Block on Trump's Asylum Ban Upheld by Supreme Court
No one likes to be backed into a corner, including mandatory arbitration.
It's one thing to agree to arbitrate, but quite another to be sent to that corner. With no place to flight, most of us want to fight.
Usually, you will lose fighting against a statute that requires arbitration. But if the other party is trying to force you to arbitrate in the wrong case, there are more ways get out of it these days.
Options are limited when the government requires mandatory arbitration. The Federal Arbitration Act, for example, is hard to challenge.
The U.S. Supreme Court weighed in on that statute in Clarksburg Nursing Home & Rehabilitation Center v. Marchio. An appeals court said that nursing homes could not enforce arbitration of personal injury or wrongful death cases, but the High Court unanimously struck down that decision in 2012.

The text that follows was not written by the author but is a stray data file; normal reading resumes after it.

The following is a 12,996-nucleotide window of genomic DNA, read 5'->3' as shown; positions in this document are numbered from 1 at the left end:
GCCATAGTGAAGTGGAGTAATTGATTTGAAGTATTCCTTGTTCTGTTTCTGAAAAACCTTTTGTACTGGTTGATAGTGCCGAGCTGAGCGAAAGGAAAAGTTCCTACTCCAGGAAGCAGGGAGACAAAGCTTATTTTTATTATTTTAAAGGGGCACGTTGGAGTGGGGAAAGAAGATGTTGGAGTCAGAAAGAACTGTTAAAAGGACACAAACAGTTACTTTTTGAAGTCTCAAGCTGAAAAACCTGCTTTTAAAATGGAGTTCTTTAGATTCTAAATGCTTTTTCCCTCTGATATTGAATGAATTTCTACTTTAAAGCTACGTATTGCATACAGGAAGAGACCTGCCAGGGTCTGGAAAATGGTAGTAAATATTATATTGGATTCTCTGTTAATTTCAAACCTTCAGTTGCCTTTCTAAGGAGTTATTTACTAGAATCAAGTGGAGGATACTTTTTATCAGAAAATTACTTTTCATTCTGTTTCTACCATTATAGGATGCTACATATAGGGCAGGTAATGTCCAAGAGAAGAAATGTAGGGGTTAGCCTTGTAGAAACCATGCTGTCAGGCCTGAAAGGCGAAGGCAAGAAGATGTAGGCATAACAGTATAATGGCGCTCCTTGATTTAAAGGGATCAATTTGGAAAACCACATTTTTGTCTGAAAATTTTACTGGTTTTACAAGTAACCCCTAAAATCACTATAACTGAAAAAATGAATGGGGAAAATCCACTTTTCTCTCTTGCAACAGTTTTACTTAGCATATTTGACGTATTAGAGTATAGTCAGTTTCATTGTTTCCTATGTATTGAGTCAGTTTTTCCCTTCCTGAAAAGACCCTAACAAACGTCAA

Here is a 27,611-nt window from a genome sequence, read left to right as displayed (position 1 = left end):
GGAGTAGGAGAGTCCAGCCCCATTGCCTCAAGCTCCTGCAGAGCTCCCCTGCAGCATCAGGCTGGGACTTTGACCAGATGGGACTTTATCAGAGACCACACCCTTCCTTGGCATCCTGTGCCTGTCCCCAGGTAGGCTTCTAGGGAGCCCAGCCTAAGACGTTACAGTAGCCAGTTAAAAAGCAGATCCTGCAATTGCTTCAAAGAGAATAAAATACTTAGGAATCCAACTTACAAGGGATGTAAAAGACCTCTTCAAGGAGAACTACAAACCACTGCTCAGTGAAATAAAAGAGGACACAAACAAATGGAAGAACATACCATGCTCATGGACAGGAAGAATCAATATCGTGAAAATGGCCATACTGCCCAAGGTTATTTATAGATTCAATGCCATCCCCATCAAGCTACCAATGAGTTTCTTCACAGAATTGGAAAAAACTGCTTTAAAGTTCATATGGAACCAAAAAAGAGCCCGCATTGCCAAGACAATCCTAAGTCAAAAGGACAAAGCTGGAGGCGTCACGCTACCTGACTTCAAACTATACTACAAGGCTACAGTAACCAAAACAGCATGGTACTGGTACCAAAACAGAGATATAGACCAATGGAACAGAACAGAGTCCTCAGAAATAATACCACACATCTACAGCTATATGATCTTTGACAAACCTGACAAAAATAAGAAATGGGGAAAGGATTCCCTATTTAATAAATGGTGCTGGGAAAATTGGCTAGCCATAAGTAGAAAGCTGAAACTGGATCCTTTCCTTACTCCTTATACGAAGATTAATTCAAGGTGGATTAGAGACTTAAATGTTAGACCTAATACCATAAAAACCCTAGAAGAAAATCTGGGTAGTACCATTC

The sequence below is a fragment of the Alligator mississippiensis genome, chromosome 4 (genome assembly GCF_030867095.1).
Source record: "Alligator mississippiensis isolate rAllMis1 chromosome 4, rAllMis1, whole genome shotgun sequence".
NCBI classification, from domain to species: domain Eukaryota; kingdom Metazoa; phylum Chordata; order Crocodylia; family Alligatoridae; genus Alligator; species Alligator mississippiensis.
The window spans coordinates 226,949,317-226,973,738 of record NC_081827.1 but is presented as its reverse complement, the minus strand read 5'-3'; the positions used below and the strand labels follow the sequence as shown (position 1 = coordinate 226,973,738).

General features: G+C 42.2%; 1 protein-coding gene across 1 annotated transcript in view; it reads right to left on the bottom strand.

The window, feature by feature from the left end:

Times, of course, have changed. Courts and lawmakers are carving out exceptions, especially when it comes to sexual harassment and discrimination cases.
The U.S. Supreme Court is expected to give new guidance this term in National Labor Relations Board v. Murphy Oil USA, Inc.
Refuse to Arbitrate
If you refuse to arbitrate on the right grounds, the courts will back you up. Here are some keywords to use when researching your motion:
Federal courts also have their rules, which include discovery to find out if you have a shot.
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